When the American Diabetes Association and European Association for the Study of Diabetes consensus statement was published (Nathan et al, 2006), it gave more prominence to PPAR-gamma agonists than had been suggested in the 2002 NICE guidance. Given the recently disclosed problems with one of these agents, the updated NICE guidance (2008) reflects the current practice of using thiazolidinediones as third-line therapy, and more careful consideration of insulin as an alternative. The incretin mimetic exenatide is placed in context, but we will have to await further guidance on this group of agents.

Insulin therapy
There is clear guidance on the use of insulin in type 2 diabetes. NPH insulin is suggested as the first-line regimen, with basal insulins not recommended for insulin initiation, rather only for use in restricted circumstances. While keeping these analogue insulins in reserve is a cost-effective approach, this does not reflect contemporary practice in either primary or secondary care, where the convenience of use, as well as concerns about safety and hypoglycaemia, outweigh the additional costs for many healthcare professionals.

Cardiovascular risk
Cardiovascular risk is recognised and highlighted in the guidance, with careful risk assessment recommended. The blood pressure treatment of choice should be an ACE inhibitor, irrespective of age, with a target blood pressure of 140/80mmHg or lower in the presence of kidney, eye, or cerebrovascular damage. This is slightly lower than QOF targets and does not quite align to The British Hypertension Society guidance (NICE, 2006), but does reflect contemporary practice.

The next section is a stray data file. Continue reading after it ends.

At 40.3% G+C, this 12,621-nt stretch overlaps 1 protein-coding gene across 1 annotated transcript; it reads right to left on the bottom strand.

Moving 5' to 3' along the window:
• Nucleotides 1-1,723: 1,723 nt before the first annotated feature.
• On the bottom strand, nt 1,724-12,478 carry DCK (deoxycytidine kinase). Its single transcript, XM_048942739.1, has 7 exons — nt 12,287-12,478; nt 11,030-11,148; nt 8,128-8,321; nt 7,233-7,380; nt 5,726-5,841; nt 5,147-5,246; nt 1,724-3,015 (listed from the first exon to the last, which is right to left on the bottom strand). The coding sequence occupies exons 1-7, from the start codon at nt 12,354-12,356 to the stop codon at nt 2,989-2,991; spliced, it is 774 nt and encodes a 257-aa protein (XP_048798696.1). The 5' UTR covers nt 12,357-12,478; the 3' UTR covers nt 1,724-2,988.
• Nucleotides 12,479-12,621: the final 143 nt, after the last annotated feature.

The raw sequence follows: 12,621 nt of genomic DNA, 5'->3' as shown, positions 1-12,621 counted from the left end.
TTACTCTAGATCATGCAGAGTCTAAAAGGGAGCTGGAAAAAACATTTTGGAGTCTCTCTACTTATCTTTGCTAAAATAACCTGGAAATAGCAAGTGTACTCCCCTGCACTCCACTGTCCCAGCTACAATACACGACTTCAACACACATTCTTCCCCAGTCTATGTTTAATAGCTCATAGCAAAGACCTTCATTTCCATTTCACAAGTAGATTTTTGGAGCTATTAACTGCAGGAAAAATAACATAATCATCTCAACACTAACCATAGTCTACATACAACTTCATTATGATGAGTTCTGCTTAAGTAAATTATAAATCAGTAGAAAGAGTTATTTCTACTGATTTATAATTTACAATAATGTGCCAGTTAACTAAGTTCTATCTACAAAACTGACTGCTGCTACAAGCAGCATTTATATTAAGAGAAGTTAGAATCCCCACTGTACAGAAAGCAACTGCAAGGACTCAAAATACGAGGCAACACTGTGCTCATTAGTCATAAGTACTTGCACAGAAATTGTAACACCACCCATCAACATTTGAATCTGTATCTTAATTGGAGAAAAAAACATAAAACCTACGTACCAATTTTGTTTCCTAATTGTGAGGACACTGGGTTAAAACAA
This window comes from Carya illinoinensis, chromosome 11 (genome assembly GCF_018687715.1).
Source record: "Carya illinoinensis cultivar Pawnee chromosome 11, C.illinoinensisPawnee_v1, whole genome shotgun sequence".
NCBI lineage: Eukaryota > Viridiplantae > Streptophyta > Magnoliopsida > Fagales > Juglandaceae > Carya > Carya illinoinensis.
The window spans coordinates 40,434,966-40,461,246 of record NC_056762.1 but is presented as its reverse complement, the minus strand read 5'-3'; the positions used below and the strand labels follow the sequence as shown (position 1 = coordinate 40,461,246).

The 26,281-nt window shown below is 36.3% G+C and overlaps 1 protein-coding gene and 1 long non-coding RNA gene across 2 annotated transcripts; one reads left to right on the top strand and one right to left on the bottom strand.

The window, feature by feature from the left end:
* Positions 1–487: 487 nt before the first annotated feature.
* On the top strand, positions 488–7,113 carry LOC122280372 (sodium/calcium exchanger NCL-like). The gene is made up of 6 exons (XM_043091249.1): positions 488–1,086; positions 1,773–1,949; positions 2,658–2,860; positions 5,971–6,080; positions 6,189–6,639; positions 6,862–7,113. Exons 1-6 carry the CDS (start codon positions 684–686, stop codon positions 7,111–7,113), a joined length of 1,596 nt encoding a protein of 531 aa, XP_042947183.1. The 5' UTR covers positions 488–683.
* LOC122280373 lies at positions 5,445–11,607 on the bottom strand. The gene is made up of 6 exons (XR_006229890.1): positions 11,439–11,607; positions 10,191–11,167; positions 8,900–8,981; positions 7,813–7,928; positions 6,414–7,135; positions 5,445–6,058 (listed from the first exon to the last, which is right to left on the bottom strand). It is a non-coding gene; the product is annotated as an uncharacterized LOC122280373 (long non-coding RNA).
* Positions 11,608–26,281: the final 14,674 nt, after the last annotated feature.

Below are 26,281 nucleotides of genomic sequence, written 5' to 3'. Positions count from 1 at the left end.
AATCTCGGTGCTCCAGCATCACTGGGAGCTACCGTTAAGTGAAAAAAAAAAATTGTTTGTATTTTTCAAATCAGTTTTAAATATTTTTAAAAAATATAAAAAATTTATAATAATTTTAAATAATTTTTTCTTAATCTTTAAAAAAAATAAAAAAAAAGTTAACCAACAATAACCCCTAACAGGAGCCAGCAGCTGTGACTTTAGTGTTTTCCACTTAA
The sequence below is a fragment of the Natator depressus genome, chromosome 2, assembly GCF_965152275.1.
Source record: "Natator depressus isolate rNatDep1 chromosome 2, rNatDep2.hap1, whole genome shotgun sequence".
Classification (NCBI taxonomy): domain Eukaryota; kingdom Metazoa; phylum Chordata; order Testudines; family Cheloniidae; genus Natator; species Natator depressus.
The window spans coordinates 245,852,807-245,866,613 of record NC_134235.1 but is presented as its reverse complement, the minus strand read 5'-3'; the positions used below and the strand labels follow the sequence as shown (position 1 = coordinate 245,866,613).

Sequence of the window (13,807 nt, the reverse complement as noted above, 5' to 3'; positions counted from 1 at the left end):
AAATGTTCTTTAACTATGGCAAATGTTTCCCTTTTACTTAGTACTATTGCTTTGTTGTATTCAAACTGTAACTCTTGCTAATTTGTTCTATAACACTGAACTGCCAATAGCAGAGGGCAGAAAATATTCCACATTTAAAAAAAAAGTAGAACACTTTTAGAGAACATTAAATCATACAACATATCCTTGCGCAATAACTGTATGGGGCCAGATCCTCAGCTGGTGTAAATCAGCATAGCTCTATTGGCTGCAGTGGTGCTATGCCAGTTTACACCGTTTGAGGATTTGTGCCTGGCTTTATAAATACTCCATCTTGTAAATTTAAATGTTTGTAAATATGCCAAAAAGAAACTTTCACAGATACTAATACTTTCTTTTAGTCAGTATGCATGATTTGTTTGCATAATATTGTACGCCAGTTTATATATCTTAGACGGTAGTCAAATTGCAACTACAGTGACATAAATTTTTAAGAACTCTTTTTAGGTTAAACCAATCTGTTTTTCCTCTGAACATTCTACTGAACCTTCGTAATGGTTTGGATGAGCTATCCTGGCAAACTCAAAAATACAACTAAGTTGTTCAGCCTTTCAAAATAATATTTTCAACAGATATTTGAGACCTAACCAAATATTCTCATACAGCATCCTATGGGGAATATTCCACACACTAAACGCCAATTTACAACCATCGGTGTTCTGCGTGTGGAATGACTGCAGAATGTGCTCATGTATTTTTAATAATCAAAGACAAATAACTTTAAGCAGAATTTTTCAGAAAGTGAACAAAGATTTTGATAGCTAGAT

The guidance also recommends statin therapy for all people with type 2 diabetes over 40 years of age, suggesting simvastatin 40mg as a starting point. The guidance suggests lipid targets of <4.0mmol/l for total cholesterol and <2.0mmol/l for LDL-cholesterol, where assessed cardiovascular risk is very high. The guidance also suggests that low dose aspirin (75mg/day) be offered to all people with type 2 diabetes over 50 years of age, and to younger people at high cardiovascular risk.

Concluding remarks
Evidence-based medicine purists will find much to please them in this guidance. Pragmatic GPs and their teams may want to quibble about having to implement perceived rationing choices for individuals under their care. Everyone in primary care will be pleased that much of the guidance aligns to their everyday work in improving the quality of diabetes care by achieving contemporary QOF targets. To paraphrase one of the founding fathers of evidence-based medicine, Professor Sackett, the work of the doctor begins when the protocol is no longer of any use. Such is contemporary primary diabetes care.

The term ‘evidence-based medicine’ was coined in 1992 by Gordon Guyatt and colleagues at McMaster University, Ontario (Guyatt et al, 1992). The underpinning principle of evidence-based medicine is that the systematic synthesis of all reliable information on a topic has greater value than traditional reviews or individual clinical papers. Through this systematic approach, evidence-based medicine is revolutionising clinical practice and is rapidly extending to many health care areas, including diabetes. Its growing utility is demonstrated by the Cochrane database where the number of such reviews continues to grow exponentially.